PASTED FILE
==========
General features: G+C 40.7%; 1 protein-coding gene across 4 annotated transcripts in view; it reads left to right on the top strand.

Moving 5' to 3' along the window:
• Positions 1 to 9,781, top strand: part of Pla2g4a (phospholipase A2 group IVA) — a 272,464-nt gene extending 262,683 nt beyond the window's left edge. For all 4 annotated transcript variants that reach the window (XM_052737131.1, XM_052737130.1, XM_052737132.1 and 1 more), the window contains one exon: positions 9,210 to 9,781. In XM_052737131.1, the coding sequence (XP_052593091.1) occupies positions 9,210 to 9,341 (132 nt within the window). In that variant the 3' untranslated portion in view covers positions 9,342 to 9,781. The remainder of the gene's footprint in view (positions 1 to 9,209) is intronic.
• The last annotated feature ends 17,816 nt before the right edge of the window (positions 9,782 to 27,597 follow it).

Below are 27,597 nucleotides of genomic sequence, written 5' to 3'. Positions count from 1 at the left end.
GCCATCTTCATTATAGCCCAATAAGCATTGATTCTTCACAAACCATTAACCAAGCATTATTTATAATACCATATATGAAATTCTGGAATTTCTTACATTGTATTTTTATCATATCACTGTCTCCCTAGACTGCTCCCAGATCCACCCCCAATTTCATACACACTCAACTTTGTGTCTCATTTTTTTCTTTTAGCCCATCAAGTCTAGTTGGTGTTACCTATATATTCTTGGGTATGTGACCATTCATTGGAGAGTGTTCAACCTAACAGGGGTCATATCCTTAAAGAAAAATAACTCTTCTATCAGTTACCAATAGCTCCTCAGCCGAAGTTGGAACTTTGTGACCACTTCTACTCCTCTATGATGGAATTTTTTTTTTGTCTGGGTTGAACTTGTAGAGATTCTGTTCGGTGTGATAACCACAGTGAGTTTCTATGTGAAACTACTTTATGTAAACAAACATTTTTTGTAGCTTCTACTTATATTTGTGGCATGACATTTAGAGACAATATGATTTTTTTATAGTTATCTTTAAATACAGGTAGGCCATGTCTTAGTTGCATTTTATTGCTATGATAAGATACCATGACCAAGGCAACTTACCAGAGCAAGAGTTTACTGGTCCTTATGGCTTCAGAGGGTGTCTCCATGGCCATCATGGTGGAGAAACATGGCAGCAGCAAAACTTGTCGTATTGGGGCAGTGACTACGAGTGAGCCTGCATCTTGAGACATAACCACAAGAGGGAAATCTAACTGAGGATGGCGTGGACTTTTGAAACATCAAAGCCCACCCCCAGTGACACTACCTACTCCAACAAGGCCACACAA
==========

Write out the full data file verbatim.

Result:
General features: G+C 40.7%; 1 protein-coding gene across 4 annotated transcripts in view; it reads left to right on the top strand.

Moving 5' to 3' along the window:
• Positions 1 to 9,781, top strand: part of Pla2g4a (phospholipase A2 group IVA) — a 272,464-nt gene extending 262,683 nt beyond the window's left edge. For all 4 annotated transcript variants that reach the window (XM_052737131.1, XM_052737130.1, XM_052737132.1 and 1 more), the window contains one exon: positions 9,210 to 9,781. In XM_052737131.1, the coding sequence (XP_052593091.1) occupies positions 9,210 to 9,341 (132 nt within the window). In that variant the 3' untranslated portion in view covers positions 9,342 to 9,781. The remainder of the gene's footprint in view (positions 1 to 9,209) is intronic.
• The last annotated feature ends 17,816 nt before the right edge of the window (positions 9,782 to 27,597 follow it).

Below are 27,597 nucleotides of genomic sequence, written 5' to 3'. Positions count from 1 at the left end.
GCCATCTTCATTATAGCCCAATAAGCATTGATTCTTCACAAACCATTAACCAAGCATTATTTATAATACCATATATGAAATTCTGGAATTTCTTACATTGTATTTTTATCATATCACTGTCTCCCTAGACTGCTCCCAGATCCACCCCCAATTTCATACACACTCAACTTTGTGTCTCATTTTTTTCTTTTAGCCCATCAAGTCTAGTTGGTGTTACCTATATATTCTTGGGTATGTGACCATTCATTGGAGAGTGTTCAACCTAACAGGGGTCATATCCTTAAAGAAAAATAACTCTTCTATCAGTTACCAATAGCTCCTCAGCCGAAGTTGGAACTTTGTGACCACTTCTACTCCTCTATGATGGAATTTTTTTTTTGTCTGGGTTGAACTTGTAGAGATTCTGTTCGGTGTGATAACCACAGTGAGTTTCTATGTGAAACTACTTTATGTAAACAAACATTTTTTGTAGCTTCTACTTATATTTGTGGCATGACATTTAGAGACAATATGATTTTTTTATAGTTATCTTTAAATACAGGTAGGCCATGTCTTAGTTGCATTTTATTGCTATGATAAGATACCATGACCAAGGCAACTTACCAGAGCAAGAGTTTACTGGTCCTTATGGCTTCAGAGGGTGTCTCCATGGCCATCATGGTGGAGAAACATGGCAGCAGCAAAACTTGTCGTATTGGGGCAGTGACTACGAGTGAGCCTGCATCTTGAGACATAACCACAAGAGGGAAATCTAACTGAGGATGGCGTGGACTTTTGAAACATCAAAGCCCACCCCCAGTGACACTACCTACTCCAACAAGGCCACACAA